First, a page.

Malta’s beloved historic buildings come tumbling down amid government ‘orgy of development’
Malta and its small island Gozo are descending into “a hellish construction nightmare”ByNick Squires GOZO13 November 2021 • 8:00pm
The Boathouse restaurant is demolished
The first crunch of steel against stone came as tourists tucked into rabbit stew and plates of spaghetti on a sunny terrace overlooking the sea.
A huge yellow digger, just unloaded from a flatbed truck, started clawing away at The Boathouse, an attractive whitewashed restaurant just a few feet from the water’s edge in Xlendi Bay, a resort on Gozo, Malta’s sister island.
Clouds of dust billowed over startled holidaymakers, who sat having lunch in the sunshine less than 100 yards away.
Within a couple of hours The Boathouse – once lauded by guidebooks as “a restaurant where you can eat fresh fish with the sea almost lapping at your toes” – was a pile of rubble.
In its place will be built a new eatery but with storeys of apartments on top – the latest addition to the chronic overdevelopment of Xlendi, a bay which is now crowded with dozens of high-rise apartment blocks despite the fact that it does not even boast a beach.
“They’re greedy. They want more, more, more. It’s like the mafia. They do whatever they want,” said a waitress in a bayside restaurant.
The owner of the nearby Mille Gusti gelateria and snack bar was equally indignant. “It’s too much, this development. The buildings are going up so high that they’re blocking out the sun.”
Construction on St. Julian’s Bay in Malta CREDIT: Michael Rooney / Alamy Stock Photo
A petition was filed to parliament to try to stop the destruction of the restaurant, with protesters saying that the proposal for a block of apartments would “destroy the heart and soul of the village. Malta is fast losing its culture, heritage and appeal to tourists and this approval is a step too far.” The petition was ignored.
The demolition of The Boathouse is the latest project to infuriate environmentalists and civil society groups on Malta, the EU’s smallest but most densely populated country.
They say that the main island of Malta is already close to being ruined by an “orgy” of development and that Gozo, the small island to its north, is next in the sights of developers.
Gozo is descending into “a hellish construction nightmare”, in the words of The Times of Malta.
“It’s an orgy of construction, a frenzy – it’s construction on steroids,” said Claire Bonello, an environmental lawyer who is involved in fighting many of the archipelago’s developments.
A spokesperson for Malta’s environmental agency said: “Malta is not ‘overdeveloped’. It has however developed at a fast pace, as many countries have, and we understand that the people expect intelligent planning and more open spaces.
“The government is continuing to launch many schemes to facilitate Malta’s transition to a more sustainable, resilient, greener and carbon-neutral economy.”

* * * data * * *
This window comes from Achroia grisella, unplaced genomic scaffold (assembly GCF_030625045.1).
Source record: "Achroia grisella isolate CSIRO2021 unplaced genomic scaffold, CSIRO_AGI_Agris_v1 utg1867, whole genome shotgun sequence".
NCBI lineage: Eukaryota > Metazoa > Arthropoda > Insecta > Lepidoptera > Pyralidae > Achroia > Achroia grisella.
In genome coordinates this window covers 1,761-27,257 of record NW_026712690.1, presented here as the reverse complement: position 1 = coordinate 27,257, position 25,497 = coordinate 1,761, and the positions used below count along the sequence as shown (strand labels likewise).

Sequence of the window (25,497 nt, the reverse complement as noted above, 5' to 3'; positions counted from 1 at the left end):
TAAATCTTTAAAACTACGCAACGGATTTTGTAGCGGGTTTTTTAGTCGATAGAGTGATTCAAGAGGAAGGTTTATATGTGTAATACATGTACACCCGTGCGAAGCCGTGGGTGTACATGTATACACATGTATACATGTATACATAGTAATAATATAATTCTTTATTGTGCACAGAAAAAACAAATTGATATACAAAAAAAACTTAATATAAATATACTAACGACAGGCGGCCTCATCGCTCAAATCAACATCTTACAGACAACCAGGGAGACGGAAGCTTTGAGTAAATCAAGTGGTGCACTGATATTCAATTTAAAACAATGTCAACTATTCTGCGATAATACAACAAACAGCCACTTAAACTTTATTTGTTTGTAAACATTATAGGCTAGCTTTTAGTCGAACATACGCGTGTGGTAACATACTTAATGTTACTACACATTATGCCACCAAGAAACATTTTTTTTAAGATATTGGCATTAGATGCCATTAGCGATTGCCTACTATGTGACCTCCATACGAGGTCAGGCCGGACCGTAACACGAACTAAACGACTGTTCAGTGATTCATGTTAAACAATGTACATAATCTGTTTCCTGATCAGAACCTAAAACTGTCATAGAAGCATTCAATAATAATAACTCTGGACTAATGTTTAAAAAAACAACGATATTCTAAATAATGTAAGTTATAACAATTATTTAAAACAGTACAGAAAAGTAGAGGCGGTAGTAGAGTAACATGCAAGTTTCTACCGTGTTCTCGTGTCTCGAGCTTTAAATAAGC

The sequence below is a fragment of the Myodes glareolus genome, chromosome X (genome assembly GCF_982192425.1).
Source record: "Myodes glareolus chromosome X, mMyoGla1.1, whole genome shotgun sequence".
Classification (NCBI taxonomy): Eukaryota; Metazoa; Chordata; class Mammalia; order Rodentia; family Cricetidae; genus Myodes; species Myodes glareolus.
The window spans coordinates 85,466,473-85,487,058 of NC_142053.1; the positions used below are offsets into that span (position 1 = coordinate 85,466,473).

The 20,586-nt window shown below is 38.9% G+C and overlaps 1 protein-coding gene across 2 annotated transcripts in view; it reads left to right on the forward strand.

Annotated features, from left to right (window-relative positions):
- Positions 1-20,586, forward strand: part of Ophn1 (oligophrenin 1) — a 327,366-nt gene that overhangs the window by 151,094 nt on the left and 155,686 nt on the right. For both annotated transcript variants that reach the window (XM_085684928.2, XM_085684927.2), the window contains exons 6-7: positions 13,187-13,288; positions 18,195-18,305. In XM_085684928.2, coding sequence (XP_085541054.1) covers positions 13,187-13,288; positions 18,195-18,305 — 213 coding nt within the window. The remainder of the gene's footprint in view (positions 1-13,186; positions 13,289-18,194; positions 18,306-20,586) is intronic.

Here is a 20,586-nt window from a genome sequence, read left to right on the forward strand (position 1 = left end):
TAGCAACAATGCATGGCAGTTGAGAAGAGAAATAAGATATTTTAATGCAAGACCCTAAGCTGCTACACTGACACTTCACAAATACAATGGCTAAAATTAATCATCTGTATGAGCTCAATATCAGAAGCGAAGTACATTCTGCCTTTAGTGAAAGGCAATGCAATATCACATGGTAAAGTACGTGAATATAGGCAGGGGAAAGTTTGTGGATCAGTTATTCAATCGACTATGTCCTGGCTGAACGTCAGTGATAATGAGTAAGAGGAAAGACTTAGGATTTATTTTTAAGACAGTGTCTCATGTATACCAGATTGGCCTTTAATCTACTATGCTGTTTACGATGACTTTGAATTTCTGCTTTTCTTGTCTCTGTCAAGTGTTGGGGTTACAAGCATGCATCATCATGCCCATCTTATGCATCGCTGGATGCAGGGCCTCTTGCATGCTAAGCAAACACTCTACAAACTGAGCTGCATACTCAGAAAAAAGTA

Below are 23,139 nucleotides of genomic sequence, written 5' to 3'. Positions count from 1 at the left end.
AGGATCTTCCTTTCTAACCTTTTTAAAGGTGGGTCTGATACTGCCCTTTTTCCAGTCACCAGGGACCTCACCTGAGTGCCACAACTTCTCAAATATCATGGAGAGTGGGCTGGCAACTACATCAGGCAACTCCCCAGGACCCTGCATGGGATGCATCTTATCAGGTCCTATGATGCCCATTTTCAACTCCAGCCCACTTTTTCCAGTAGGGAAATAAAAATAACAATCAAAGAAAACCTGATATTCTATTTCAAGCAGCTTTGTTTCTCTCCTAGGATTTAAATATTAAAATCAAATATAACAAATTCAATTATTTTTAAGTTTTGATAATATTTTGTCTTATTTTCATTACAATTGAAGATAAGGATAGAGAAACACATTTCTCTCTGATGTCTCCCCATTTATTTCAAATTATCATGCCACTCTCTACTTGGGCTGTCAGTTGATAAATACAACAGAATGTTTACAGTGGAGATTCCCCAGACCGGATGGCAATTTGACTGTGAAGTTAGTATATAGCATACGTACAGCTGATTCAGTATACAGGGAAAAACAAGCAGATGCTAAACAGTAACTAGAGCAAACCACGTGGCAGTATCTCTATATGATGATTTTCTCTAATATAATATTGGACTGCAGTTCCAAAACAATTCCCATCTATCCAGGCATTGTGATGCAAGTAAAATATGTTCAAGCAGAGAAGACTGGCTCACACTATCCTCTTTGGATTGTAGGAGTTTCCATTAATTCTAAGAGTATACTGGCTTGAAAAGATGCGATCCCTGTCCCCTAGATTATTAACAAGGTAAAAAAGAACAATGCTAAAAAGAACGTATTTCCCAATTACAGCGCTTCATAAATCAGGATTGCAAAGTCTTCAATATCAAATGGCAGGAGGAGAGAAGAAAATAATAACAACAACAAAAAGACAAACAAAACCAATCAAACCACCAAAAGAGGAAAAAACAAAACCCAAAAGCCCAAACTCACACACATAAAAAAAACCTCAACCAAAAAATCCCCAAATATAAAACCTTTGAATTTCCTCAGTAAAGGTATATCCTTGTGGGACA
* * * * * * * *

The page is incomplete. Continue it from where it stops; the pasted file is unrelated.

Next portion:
Campaigners say the pace of building went into overdrive after 2013, when Joseph Muscat, of Malta’s Labour Party, was elected prime minister.
They say that since then, planning rules have been bypassed and hotels, apartment blocks, marinas and roads have cropped up all over the island.
“Most of the planning laws and regulations were relaxed, allowing for crazy development everywhere. There was a feeding frenzy,” said Ms Bonello.
Now, however, a backlash is underway. Campaigners are trying to block projects. On Gozo, the island’s 14 mayors have united to call for an end to unbridled development.
One of the worst examples is the resort town of Marsalforn, now a cluster of concrete canyons, apartment blocks and hotels.
A recent survey found that 90% of young people in Malta feel that the environment is deteriorating, with most blaming too much construction. Nearly 60% said they would like to leave the country.
The scars inflicted by excessive development are chronicled in a Facebook page called Ugly Malta.
Environmentalists accuse developers of being in league with politicians and public officials.
But many ordinary Maltese have also been happy to go along for the ride, investing their savings in new apartments in the hope of earning high rental incomes.
“On a small island like ours, it has always been difficult for people to invest their money. Over the last decade, interest rates have been almost nil, there have been crashes on the stock exchange, so people invested in property,” said Alex Torpiano, a professor of architecture and urban design at the University of Malta.
“It’s become big business and governments are afraid to rein it in because they don’t have alternative investment opportunities to offer. But it’s extremely short-sighted, because it damages the environment. They are destroying Malta’s quality of life. It’s crazy.”
A hotel manager in Xlendi says that in the small village in which he lives, he can rarely sleep beyond 6am. “There are now four or five building projects around my apartment,” he said. “I’ve had enough. I’m leaving the island.”
Ms Bonello, the lawyer, draws chilling parallels between what is happening on Malta and the fate of Nauru, the tiny island nation in the South Pacific which was strip-mined for phosphate rock, enjoying great wealth for a few years, before being plunged into poverty and dysfunction.
She fears Malta is going the same way – pursuing short-term gain at the expense of long-term environmental destruction.
But as the tide of public opinion turns, there may be glimmers of hope, she says.
“When you reach rock bottom, the only way is up. At some point in time, everyone will realise what a terrible mess this cronyism and laissez-faire attitude has created.”